CARING FOR OUR WATERSHEDS: Colorado is open to students who live in the Colorado borders within the Cache la Poudre River Watershed and Big Thompson Watershed.
Watershed Introductory Videos
What is a Watershed?
A shed that holds water? Nope. Everyone in the world lives in a watershed. Watch this short video to learn what a watershed really is.
Why Should You Care About Our Watersheds?
Protecting our watersheds is more important than ever. Fresh water and healthy soils are limited and as our world population grows we all need to do more to preserve and improve the land, air and water.
Nutrien Watershed Contest
Youth around the world are turning their environmental ideas into solutions. The Caring for Our Watersheds program asks the question, “What can you do to improve your watershed?” Answer the question and take action in your community!
Cache la Poudre River Watershed
Poudre By the Numbers:
1 – Number of people it takes to make a difference. Are you this person?
140 – Distance in miles from the headwaters in Rocky Mountain National Park (RMNP) to the confluence with the South Platte River just east of Greeley.
1,915– The amount of square miles that the Poudre River drains – about the size of the state of Delaware (1,954 miles2)
6,155 – The elevation change in feet between the source of Big South Fork of the Poudre River (Poudre Lake in RMNP) and its confluence with South Platte River.
1860’s – Cache la Poudre River becomes one of the first rivers tapped for irrigation in Colorado
1870 – Greeley Ditch #3 was built, taking water from the Cache la Poudre River. The Ditch was important for two reasons: It was the first decreed Ditch in USA, and secondly it created the water law, “First in time, first in right” The law means that the first people who use the water have rights over people who may live closer to the water.
1920 – Parshall Flume was developed on Jackson Ditch, an irrigation ditch diverting water from the Poudre River. The Parshall Flume is the most widespread method for measuring stream discharge.
1938-1957 – The Colorado Big Thompson Project is built. It transfers water from the west side of the continental divide to the east side. 80% of Colorado’s precipitation falls on the western slope, yet 80% of the population lives on the eastern slope (in the Front Range).
1986 – Cache la Poudre River becomes Colorado’s first National Wild and Scenic River. Thirty miles of the river are classified Wild and 45 miles are classified Recreational. No new dams or diversions will be built within these designated corridors.
1996 – The Cache la Poudre River National Heritage Area was established by an act of the US Congress in October. It was the first National Heritage Area to be established west of the Mississippi River.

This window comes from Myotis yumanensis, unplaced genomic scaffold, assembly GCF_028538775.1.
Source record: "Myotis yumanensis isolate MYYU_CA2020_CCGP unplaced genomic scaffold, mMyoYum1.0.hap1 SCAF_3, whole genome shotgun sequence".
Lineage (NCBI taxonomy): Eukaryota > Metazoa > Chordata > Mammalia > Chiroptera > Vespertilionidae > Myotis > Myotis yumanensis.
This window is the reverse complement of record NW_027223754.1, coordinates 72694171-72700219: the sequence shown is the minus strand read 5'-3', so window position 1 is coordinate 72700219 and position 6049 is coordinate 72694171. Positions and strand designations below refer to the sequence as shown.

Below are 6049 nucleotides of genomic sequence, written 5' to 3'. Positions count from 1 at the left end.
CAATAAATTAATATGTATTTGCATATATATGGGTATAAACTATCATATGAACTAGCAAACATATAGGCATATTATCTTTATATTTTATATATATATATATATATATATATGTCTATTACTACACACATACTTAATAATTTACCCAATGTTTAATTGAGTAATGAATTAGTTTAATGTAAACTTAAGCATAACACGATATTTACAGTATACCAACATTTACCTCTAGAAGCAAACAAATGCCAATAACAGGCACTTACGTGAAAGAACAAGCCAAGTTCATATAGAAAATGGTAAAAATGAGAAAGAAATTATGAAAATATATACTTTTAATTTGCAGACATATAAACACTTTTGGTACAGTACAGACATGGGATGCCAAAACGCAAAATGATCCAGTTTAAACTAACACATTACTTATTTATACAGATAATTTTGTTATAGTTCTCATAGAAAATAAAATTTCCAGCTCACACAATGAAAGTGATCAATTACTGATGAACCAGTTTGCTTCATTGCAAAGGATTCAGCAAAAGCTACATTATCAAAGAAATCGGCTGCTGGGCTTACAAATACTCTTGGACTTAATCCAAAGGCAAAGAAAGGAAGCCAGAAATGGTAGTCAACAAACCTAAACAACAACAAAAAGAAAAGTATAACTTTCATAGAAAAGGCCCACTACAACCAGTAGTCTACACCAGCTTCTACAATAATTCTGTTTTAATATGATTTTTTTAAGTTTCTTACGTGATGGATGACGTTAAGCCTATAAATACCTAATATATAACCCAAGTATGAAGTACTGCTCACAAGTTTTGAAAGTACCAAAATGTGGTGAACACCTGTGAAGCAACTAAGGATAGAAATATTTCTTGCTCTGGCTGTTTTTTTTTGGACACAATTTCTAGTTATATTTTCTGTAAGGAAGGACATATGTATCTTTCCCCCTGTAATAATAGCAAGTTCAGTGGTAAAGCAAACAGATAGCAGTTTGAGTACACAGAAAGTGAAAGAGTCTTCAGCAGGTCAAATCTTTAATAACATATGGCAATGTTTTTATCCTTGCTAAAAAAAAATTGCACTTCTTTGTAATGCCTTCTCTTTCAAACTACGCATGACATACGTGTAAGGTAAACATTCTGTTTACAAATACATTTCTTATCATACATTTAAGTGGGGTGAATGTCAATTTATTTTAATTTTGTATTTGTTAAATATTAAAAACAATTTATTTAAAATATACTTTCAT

2005 – The Poudre Learning Center opens, leading students to a lifetime of caring for their environment and learning more about the place they call home.
Big Thompson Watershed
- The Big Thompson River begins high in Rocky Mountain National Park at an elevation of 11,310 feet (3,447 meters) above sea level. It flows some 65 miles until it merges with the South Platte River at an elevation of 4,670 feet (1,423 meters) above sea level. That is a change in elevation of over 6,600 feet!
- Eighty percent of Colorado’s precipitation falls on the western slope of the Rocky Mountains, while approximately 80% of the states population lives on the Eastern Slope between the cities of Fort Collins and Pueblo.
- The Colorado-Big Thompson Project is a large water diversion project designed to collect West Slope mountain water from the headwaters of the Colorado River and divert it to Colorado’s Front Range and plains.
- The Big Thompson River flows into Estes Park where it is held in Lake Estes by Olympus Dam before being released into the Big Thompson Canyon. After emerging from the canyon, the big Thompson River flows through Loveland, Colorado on its way to merge with the South Platte River west of Greeley.
- The North Fork of the Big Thompson River also begins in Rocky Mountain National Park, on the northern slopes of the Mummy Range.
- The North Fork of the Big Thompson River flows east, through the town of Glen Haven where it merges with the Big Thompson River in the town of Drake.
- The Big Thompson River receives the Little Thompson River approximately 4 mi (6 km) upstream from its confluence with the South Platte River.
- The little Thompson River flows east from Roosevelt National Forest through the town of Berthoud, and between Longmont and Loveland.
- There are no man-made dams on the Little Thompson River.
- Within the Big Thompson watershed there are 173 lakes.
- The Big Thompson watershed encompasses 900 square miles!
- The Big Thompson River is a third order river.
- The Big Thompson River watershed provides drinking water to approximately 800,000 people living in Colorado’s Front Range!
- The Big Thompson River watershed provides 270,000 acre feet of water for agricultural use each year. That is 87,979,770,000 gallons of water a year!
- On July 31, 1976, during the celebration of Colorado’s centennial, the Big Thompson Canyon was the site of devastating flash floods that swept down the steep and narrow canyon, claiming the lives of 143 people, 5 of whom were never found.
- Changes in the earth result from interactions among the atmosphere (air), hydrosphere (water, including oceans, rivers and lakes), biosphere (life), and the lithosphere (rocks and soil).
- The Big Thompson River provides habitat for a multitude of aquatic and terrestrial species of plants and animals.
- The Big Thompson River is also a source of recreation for the residents of northeastern Colorado.